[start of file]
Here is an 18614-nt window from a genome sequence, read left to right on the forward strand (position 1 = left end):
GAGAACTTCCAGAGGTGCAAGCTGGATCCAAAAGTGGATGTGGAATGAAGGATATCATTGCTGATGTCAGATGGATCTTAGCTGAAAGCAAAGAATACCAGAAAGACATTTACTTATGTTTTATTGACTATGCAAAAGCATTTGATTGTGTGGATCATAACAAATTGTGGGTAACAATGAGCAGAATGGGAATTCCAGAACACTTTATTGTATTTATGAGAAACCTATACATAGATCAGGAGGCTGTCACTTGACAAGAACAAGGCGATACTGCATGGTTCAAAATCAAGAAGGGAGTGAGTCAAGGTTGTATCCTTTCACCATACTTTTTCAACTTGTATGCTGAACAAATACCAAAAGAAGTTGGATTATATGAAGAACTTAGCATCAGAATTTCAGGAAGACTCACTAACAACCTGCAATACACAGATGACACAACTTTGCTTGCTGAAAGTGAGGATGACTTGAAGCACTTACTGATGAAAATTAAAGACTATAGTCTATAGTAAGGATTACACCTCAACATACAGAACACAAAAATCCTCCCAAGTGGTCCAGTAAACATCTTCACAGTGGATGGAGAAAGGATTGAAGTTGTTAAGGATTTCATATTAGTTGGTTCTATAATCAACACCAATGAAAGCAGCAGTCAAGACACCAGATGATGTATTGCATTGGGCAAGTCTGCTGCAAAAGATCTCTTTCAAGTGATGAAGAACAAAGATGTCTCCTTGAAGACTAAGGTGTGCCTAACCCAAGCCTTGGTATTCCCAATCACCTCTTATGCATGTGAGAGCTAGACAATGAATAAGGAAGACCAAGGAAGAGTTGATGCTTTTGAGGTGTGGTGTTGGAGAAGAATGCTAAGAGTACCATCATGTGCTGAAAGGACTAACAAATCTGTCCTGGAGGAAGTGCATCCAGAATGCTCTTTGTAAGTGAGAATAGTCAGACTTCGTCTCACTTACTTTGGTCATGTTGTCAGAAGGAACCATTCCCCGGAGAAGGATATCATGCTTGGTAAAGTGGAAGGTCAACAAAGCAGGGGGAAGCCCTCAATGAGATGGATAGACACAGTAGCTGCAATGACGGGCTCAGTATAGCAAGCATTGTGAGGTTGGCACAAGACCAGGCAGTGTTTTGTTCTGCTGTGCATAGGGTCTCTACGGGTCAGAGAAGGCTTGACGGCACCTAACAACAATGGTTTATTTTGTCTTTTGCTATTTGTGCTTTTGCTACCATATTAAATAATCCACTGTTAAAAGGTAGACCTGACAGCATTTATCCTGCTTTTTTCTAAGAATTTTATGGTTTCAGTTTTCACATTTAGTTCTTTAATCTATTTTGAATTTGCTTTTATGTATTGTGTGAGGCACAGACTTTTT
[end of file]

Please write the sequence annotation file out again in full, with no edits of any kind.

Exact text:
Here is an 18614-nt window from a genome sequence, read left to right on the forward strand (position 1 = left end):
GAGAACTTCCAGAGGTGCAAGCTGGATCCAAAAGTGGATGTGGAATGAAGGATATCATTGCTGATGTCAGATGGATCTTAGCTGAAAGCAAAGAATACCAGAAAGACATTTACTTATGTTTTATTGACTATGCAAAAGCATTTGATTGTGTGGATCATAACAAATTGTGGGTAACAATGAGCAGAATGGGAATTCCAGAACACTTTATTGTATTTATGAGAAACCTATACATAGATCAGGAGGCTGTCACTTGACAAGAACAAGGCGATACTGCATGGTTCAAAATCAAGAAGGGAGTGAGTCAAGGTTGTATCCTTTCACCATACTTTTTCAACTTGTATGCTGAACAAATACCAAAAGAAGTTGGATTATATGAAGAACTTAGCATCAGAATTTCAGGAAGACTCACTAACAACCTGCAATACACAGATGACACAACTTTGCTTGCTGAAAGTGAGGATGACTTGAAGCACTTACTGATGAAAATTAAAGACTATAGTCTATAGTAAGGATTACACCTCAACATACAGAACACAAAAATCCTCCCAAGTGGTCCAGTAAACATCTTCACAGTGGATGGAGAAAGGATTGAAGTTGTTAAGGATTTCATATTAGTTGGTTCTATAATCAACACCAATGAAAGCAGCAGTCAAGACACCAGATGATGTATTGCATTGGGCAAGTCTGCTGCAAAAGATCTCTTTCAAGTGATGAAGAACAAAGATGTCTCCTTGAAGACTAAGGTGTGCCTAACCCAAGCCTTGGTATTCCCAATCACCTCTTATGCATGTGAGAGCTAGACAATGAATAAGGAAGACCAAGGAAGAGTTGATGCTTTTGAGGTGTGGTGTTGGAGAAGAATGCTAAGAGTACCATCATGTGCTGAAAGGACTAACAAATCTGTCCTGGAGGAAGTGCATCCAGAATGCTCTTTGTAAGTGAGAATAGTCAGACTTCGTCTCACTTACTTTGGTCATGTTGTCAGAAGGAACCATTCCCCGGAGAAGGATATCATGCTTGGTAAAGTGGAAGGTCAACAAAGCAGGGGGAAGCCCTCAATGAGATGGATAGACACAGTAGCTGCAATGACGGGCTCAGTATAGCAAGCATTGTGAGGTTGGCACAAGACCAGGCAGTGTTTTGTTCTGCTGTGCATAGGGTCTCTACGGGTCAGAGAAGGCTTGACGGCACCTAACAACAATGGTTTATTTTGTCTTTTGCTATTTGTGCTTTTGCTACCATATTAAATAATCCACTGTTAAAAGGTAGACCTGACAGCATTTATCCTGCTTTTTTCTAAGAATTTTATGGTTTCAGTTTTCACATTTAGTTCTTTAATCTATTTTGAATTTGCTTTTATGTATTGTGTGAGGCACAGACTTTTT